Talking in Your Sleep? Here’s Why

Talking in your sleep can be embarrassing if you are caught by someone or even just yourself. If you share a home, you could be disturbing your partner or roommate and affect their own sleep. Most people dislike the idea of talking in their sleep, as they have little control over what they’re saying.

You may just be saying silly little things to yourself because of your dreams, or in some cases, may be screaming in terror and disturbing the sleep of yourself and others due to night terrors. This can lead to sleepwalking, or kicking and punching while you sleep. Many people who suffer from these issues find themselves feeling tired the next day due to poor quality sleep.

Causes of Talking In Your Sleep

Sleep talking is not always to do with dreams – you can talk at any stage of sleep. Rather, it may be because of a condition. Although we may see night terrors as typical nightmares, they are also a diagnosable condition that goes beyond bad dreams and affects your daily life and sleep schedule.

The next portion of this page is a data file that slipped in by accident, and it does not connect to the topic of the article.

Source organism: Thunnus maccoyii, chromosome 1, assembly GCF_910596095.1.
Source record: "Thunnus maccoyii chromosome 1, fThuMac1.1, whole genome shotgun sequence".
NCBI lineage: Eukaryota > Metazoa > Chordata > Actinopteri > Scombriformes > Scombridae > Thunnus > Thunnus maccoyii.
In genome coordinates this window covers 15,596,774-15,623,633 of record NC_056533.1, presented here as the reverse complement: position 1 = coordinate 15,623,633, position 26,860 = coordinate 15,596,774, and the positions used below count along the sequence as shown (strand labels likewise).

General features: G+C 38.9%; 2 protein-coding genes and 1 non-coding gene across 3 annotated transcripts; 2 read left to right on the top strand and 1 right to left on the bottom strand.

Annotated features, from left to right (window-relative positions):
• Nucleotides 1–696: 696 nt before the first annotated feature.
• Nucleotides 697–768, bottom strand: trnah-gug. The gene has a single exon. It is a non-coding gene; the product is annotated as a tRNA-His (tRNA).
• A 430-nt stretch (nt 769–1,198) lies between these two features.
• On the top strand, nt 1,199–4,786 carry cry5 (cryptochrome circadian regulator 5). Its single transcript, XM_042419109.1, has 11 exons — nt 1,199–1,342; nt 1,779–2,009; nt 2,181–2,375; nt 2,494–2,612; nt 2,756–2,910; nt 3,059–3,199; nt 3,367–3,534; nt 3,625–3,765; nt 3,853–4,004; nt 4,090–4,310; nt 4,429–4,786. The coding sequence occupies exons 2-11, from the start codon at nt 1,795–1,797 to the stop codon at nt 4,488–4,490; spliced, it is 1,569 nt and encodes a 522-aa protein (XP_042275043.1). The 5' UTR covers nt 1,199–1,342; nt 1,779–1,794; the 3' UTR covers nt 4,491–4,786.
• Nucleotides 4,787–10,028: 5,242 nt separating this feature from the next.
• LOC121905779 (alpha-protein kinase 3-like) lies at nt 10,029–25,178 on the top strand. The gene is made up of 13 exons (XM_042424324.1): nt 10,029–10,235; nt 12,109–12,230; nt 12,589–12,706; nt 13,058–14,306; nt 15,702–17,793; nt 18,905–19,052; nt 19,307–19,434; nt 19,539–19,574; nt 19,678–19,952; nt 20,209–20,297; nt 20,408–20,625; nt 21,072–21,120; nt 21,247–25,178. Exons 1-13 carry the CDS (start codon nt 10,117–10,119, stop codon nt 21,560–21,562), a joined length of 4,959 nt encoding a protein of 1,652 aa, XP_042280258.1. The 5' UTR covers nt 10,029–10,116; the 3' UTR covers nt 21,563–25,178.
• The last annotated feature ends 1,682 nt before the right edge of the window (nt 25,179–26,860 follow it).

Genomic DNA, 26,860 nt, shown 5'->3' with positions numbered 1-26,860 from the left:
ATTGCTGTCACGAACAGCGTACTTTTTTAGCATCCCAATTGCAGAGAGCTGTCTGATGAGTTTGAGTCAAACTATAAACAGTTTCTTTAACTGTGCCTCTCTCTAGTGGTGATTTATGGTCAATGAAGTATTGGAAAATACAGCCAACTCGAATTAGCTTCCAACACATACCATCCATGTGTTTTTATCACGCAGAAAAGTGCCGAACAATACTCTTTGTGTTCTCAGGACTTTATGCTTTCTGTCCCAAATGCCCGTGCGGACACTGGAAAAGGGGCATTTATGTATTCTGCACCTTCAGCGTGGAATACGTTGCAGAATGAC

Another condition is REM Sleep Behavior Disorder (RBD). RBD affects about 1% of the population – more typical in men, those over 50, or those on medications such as antidepressants. RBD is when the muscle paralysis does not set in during REM sleep, causing those to act out their dreams – often loudly or violently.

Sleep talking is not always due to a condition – it can occur casually and become more common due to certain factors, such as fever or stress.

What Are The Solutions?

If you believe you have a sleep-related condition, your doctor may be able to give you some personalised advice or send you to a sleep clinic for further study.

Keeping a diary of how you feel before sleep, and if you have dreams or talk in your sleep that night, you can begin to track patterns of when you talk in your sleep. This can help point out any stresses or health factors that cause you to fall asleep.

If you’re having the same dreams that make you chatty all the time, there may be a reason you’re having them. See our guide to common recurring dreams to find out the cause of your nighttime adventures.

By Bethany Gemmell

Content Writer at myza

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